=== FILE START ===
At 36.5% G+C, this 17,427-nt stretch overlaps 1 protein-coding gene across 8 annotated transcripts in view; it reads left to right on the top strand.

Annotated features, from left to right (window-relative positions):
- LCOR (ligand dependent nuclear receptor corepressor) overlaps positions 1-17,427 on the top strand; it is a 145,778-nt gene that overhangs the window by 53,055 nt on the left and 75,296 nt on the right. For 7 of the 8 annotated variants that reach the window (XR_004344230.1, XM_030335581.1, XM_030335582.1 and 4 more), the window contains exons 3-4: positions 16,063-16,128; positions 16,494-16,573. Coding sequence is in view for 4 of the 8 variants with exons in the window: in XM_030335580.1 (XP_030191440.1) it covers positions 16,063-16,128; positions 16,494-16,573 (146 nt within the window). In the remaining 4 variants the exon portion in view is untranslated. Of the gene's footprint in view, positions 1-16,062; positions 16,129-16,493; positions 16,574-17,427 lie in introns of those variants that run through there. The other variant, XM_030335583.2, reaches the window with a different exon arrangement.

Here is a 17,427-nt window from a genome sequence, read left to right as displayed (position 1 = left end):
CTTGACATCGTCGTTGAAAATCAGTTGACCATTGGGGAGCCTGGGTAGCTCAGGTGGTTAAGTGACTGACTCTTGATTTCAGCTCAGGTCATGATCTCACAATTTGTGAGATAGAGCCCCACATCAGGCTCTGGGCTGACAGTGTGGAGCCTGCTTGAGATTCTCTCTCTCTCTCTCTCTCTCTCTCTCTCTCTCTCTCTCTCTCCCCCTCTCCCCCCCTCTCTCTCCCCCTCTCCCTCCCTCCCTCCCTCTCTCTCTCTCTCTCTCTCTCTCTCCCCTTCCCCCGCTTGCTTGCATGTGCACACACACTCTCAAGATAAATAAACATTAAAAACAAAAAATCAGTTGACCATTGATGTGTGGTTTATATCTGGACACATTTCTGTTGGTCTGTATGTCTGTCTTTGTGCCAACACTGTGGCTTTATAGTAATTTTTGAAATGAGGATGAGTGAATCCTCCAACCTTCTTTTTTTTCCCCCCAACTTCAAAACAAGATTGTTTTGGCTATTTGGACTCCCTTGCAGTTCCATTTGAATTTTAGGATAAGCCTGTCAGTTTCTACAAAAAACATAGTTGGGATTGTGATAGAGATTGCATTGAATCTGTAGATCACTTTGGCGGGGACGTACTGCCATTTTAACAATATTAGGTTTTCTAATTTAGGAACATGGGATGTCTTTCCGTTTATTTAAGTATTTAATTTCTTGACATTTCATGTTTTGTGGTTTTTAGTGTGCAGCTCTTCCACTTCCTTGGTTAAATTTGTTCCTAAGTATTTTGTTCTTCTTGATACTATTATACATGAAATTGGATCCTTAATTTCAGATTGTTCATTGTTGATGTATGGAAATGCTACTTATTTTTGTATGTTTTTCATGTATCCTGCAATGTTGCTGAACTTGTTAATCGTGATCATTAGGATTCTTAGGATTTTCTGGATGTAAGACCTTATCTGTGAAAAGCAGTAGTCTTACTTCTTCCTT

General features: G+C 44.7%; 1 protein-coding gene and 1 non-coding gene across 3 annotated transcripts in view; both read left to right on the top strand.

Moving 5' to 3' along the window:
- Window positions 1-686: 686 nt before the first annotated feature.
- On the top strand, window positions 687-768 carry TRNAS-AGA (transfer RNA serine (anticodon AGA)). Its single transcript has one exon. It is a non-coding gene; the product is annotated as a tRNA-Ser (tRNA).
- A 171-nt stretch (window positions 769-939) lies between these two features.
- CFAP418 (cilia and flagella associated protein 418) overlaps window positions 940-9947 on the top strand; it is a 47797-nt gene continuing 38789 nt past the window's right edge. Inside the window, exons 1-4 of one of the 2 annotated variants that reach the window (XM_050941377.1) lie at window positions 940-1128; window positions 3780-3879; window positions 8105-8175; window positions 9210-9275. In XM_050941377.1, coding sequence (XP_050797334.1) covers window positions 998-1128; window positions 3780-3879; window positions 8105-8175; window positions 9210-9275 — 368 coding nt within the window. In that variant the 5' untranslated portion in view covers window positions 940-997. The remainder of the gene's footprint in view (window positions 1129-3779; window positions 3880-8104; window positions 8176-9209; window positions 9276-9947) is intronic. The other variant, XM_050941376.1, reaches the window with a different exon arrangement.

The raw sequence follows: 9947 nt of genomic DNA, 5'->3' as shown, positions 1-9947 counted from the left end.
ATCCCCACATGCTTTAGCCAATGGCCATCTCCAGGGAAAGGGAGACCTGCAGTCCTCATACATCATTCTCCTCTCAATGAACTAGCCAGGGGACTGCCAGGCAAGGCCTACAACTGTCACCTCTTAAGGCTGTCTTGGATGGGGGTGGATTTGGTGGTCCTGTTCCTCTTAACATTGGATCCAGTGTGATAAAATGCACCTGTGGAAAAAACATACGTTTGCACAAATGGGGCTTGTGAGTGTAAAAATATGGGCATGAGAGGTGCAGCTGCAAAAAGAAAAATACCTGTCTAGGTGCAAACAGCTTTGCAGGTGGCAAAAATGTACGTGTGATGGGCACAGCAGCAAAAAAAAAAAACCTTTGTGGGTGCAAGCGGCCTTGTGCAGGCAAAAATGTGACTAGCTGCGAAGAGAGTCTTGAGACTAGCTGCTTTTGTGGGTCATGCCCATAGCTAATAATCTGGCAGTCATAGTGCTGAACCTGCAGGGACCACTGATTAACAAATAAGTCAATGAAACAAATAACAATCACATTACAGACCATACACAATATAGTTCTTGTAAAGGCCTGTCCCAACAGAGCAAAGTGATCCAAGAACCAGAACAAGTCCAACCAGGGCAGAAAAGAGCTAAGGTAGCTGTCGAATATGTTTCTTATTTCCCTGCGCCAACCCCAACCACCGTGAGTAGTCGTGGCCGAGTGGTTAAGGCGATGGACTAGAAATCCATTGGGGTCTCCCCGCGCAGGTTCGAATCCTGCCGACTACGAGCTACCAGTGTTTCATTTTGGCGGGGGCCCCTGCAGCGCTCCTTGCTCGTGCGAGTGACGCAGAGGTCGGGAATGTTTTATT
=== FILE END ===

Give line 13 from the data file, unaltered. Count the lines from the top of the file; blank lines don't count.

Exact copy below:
ATCCCCACATGCTTTAGCCAATGGCCATCTCCAGGGAAAGGGAGACCTGCAGTCCTCATACATCATTCTCCTCTCAATGAACTAGCCAGGGGACTGCCAGGCAAGGCCTACAACTGTCACCTCTTAAGGCTGTCTTGGATGGGGGTGGATTTGGTGGTCCTGTTCCTCTTAACATTGGATCCAGTGTGATAAAATGCACCTGTGGAAAAAACATACGTTTGCACAAATGGGGCTTGTGAGTGTAAAAATATGGGCATGAGAGGTGCAGCTGCAAAAAGAAAAATACCTGTCTAGGTGCAAACAGCTTTGCAGGTGGCAAAAATGTACGTGTGATGGGCACAGCAGCAAAAAAAAAAAACCTTTGTGGGTGCAAGCGGCCTTGTGCAGGCAAAAATGTGACTAGCTGCGAAGAGAGTCTTGAGACTAGCTGCTTTTGTGGGTCATGCCCATAGCTAATAATCTGGCAGTCATAGTGCTGAACCTGCAGGGACCACTGATTAACAAATAAGTCAATGAAACAAATAACAATCACATTACAGACCATACACAATATAGTTCTTGTAAAGGCCTGTCCCAACAGAGCAAAGTGATCCAAGAACCAGAACAAGTCCAACCAGGGCAGAAAAGAGCTAAGGTAGCTGTCGAATATGTTTCTTATTTCCCTGCGCCAACCCCAACCACCGTGAGTAGTCGTGGCCGAGTGGTTAAGGCGATGGACTAGAAATCCATTGGGGTCTCCCCGCGCAGGTTCGAATCCTGCCGACTACGAGCTACCAGTGTTTCATTTTGGCGGGGGCCCCTGCAGCGCTCCTTGCTCGTGCGAGTGACGCAGAGGTCGGGAATGTTTTATT